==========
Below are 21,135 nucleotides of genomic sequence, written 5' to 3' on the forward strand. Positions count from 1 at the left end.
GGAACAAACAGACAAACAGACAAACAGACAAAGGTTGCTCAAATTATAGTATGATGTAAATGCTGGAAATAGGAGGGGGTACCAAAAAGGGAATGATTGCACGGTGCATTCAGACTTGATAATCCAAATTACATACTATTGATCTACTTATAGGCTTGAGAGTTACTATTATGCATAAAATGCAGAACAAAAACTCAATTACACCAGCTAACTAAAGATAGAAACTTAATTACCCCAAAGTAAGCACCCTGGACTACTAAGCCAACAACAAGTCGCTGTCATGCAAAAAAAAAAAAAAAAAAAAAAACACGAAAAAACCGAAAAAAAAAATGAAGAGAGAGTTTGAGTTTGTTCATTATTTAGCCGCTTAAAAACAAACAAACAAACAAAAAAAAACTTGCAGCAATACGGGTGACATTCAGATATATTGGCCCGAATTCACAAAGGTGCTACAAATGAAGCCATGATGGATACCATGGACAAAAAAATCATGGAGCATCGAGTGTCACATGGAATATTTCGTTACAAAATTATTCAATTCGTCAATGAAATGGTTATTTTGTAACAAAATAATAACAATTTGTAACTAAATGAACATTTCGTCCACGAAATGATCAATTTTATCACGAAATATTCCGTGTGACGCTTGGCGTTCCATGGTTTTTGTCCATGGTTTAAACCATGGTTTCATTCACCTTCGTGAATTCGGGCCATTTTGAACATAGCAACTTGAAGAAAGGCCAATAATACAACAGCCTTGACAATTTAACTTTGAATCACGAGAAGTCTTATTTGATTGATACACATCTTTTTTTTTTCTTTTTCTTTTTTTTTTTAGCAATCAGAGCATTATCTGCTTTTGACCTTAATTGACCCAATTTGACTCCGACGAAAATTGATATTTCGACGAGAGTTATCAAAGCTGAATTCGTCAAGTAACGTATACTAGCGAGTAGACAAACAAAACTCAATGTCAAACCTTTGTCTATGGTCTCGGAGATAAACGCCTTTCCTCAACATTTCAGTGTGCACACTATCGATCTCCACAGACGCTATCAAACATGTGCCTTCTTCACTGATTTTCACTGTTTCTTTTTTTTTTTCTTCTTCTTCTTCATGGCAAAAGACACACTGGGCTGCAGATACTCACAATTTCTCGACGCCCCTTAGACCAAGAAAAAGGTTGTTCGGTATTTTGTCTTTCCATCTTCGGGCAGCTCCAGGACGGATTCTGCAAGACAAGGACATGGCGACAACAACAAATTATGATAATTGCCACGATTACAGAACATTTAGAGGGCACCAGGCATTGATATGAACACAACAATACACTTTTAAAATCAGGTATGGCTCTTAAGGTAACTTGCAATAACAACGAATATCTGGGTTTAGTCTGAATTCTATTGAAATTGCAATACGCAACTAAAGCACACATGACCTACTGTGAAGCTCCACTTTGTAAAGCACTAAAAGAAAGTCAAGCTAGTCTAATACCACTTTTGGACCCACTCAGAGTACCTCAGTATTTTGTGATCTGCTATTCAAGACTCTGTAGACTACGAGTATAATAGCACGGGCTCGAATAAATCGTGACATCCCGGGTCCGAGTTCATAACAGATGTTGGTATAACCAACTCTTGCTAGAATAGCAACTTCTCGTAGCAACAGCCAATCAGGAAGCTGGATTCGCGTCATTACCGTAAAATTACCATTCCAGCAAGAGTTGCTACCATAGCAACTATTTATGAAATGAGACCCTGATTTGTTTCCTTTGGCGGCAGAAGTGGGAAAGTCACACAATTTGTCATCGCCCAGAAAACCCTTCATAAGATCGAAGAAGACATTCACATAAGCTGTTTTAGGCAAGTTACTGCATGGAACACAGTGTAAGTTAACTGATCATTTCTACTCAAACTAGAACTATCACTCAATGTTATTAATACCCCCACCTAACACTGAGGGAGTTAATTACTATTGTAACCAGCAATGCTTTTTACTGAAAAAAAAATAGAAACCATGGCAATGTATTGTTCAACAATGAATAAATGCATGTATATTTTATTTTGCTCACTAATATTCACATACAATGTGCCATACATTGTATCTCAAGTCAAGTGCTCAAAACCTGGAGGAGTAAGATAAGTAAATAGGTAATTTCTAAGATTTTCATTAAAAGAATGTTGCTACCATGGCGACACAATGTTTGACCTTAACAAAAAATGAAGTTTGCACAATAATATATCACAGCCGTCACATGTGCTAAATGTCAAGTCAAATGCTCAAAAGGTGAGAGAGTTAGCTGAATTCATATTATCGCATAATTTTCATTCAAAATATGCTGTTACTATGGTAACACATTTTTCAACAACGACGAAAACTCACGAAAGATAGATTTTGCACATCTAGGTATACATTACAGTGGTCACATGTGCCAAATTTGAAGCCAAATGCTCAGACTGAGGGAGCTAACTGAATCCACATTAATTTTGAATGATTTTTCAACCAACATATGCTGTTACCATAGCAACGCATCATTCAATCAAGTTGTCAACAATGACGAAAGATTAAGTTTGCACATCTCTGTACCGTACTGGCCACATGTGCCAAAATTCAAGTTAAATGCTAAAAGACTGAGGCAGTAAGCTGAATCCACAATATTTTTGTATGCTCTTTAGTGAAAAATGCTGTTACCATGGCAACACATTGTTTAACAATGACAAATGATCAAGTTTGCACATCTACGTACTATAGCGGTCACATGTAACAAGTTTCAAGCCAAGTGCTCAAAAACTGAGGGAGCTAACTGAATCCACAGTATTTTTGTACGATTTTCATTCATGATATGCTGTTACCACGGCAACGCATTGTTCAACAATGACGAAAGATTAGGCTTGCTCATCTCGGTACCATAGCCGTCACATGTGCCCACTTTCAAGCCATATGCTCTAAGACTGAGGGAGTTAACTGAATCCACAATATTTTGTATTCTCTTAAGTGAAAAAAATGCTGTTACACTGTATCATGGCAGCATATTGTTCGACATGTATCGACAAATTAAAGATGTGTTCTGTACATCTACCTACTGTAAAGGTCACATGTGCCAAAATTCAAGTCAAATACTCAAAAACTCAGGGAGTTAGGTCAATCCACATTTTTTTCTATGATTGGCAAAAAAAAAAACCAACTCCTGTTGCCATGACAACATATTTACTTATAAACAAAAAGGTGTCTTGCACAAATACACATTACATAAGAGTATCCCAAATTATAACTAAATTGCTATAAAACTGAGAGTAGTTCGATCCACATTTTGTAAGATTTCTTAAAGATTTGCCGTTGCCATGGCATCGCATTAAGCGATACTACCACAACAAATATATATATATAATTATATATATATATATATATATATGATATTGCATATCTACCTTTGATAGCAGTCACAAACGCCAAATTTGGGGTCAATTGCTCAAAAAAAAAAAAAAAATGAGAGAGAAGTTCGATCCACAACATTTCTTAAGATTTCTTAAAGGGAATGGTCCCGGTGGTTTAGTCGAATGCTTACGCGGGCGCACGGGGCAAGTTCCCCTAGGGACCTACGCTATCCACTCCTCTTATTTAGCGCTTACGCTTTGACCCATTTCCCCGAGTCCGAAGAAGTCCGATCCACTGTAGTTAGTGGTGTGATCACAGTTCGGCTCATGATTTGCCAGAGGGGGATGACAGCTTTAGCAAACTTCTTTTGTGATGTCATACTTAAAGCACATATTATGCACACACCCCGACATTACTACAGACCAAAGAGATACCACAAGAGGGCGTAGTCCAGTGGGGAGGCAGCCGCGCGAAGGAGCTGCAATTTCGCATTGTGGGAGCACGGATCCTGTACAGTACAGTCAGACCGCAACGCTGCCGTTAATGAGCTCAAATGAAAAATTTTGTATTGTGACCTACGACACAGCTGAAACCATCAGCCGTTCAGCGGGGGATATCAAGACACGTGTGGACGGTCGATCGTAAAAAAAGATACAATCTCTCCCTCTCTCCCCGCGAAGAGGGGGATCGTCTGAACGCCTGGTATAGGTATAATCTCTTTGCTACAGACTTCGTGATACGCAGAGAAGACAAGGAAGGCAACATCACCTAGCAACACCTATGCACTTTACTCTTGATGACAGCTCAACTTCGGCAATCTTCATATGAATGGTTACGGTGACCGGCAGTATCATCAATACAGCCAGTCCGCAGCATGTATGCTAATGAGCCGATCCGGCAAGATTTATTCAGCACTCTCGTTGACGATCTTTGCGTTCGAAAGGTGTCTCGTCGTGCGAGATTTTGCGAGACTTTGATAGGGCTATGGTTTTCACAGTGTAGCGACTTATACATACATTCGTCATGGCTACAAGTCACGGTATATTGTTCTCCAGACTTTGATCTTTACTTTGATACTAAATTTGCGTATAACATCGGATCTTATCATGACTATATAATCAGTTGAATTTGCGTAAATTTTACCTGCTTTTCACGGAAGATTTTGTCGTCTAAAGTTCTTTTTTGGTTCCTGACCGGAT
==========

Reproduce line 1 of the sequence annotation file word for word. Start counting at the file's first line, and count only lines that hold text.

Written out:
Below are 21,135 nucleotides of genomic sequence, written 5' to 3' on the forward strand. Positions count from 1 at the left end.